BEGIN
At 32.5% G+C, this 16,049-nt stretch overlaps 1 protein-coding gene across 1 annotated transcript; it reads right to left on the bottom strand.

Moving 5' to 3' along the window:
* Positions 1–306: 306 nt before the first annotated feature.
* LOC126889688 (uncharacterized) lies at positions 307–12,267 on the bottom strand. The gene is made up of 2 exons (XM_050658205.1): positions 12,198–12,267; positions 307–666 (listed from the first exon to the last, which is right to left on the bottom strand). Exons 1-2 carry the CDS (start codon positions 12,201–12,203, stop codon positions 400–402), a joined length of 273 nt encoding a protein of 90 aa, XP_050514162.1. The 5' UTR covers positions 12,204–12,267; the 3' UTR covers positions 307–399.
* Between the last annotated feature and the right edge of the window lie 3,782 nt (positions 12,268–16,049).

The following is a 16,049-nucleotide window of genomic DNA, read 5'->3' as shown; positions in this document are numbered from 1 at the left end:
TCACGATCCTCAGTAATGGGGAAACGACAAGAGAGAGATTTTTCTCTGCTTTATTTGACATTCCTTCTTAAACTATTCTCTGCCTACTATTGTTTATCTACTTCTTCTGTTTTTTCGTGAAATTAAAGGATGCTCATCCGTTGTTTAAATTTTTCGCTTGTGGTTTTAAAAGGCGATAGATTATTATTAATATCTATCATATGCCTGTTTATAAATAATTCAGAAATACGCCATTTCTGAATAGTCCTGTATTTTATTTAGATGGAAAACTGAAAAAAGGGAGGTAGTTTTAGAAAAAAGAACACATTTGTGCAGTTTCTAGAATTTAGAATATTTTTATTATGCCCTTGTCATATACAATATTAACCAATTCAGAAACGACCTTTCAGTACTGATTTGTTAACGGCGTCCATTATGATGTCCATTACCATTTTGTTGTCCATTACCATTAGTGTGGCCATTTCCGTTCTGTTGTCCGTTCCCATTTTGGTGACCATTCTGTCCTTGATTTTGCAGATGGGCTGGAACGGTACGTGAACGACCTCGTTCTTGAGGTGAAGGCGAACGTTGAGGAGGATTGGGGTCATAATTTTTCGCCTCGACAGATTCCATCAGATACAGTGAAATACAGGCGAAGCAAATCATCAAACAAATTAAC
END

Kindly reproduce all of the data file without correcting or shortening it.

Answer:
At 32.5% G+C, this 16,049-nt stretch overlaps 1 protein-coding gene across 1 annotated transcript; it reads right to left on the bottom strand.

Moving 5' to 3' along the window:
* Positions 1–306: 306 nt before the first annotated feature.
* LOC126889688 (uncharacterized) lies at positions 307–12,267 on the bottom strand. The gene is made up of 2 exons (XM_050658205.1): positions 12,198–12,267; positions 307–666 (listed from the first exon to the last, which is right to left on the bottom strand). Exons 1-2 carry the CDS (start codon positions 12,201–12,203, stop codon positions 400–402), a joined length of 273 nt encoding a protein of 90 aa, XP_050514162.1. The 5' UTR covers positions 12,204–12,267; the 3' UTR covers positions 307–399.
* Between the last annotated feature and the right edge of the window lie 3,782 nt (positions 12,268–16,049).

The following is a 16,049-nucleotide window of genomic DNA, read 5'->3' as shown; positions in this document are numbered from 1 at the left end:
TCACGATCCTCAGTAATGGGGAAACGACAAGAGAGAGATTTTTCTCTGCTTTATTTGACATTCCTTCTTAAACTATTCTCTGCCTACTATTGTTTATCTACTTCTTCTGTTTTTTCGTGAAATTAAAGGATGCTCATCCGTTGTTTAAATTTTTCGCTTGTGGTTTTAAAAGGCGATAGATTATTATTAATATCTATCATATGCCTGTTTATAAATAATTCAGAAATACGCCATTTCTGAATAGTCCTGTATTTTATTTAGATGGAAAACTGAAAAAAGGGAGGTAGTTTTAGAAAAAAGAACACATTTGTGCAGTTTCTAGAATTTAGAATATTTTTATTATGCCCTTGTCATATACAATATTAACCAATTCAGAAACGACCTTTCAGTACTGATTTGTTAACGGCGTCCATTATGATGTCCATTACCATTTTGTTGTCCATTACCATTAGTGTGGCCATTTCCGTTCTGTTGTCCGTTCCCATTTTGGTGACCATTCTGTCCTTGATTTTGCAGATGGGCTGGAACGGTACGTGAACGACCTCGTTCTTGAGGTGAAGGCGAACGTTGAGGAGGATTGGGGTCATAATTTTTCGCCTCGACAGATTCCATCAGATACAGTGAAATACAGGCGAAGCAAATCATCAAACAAATTAAC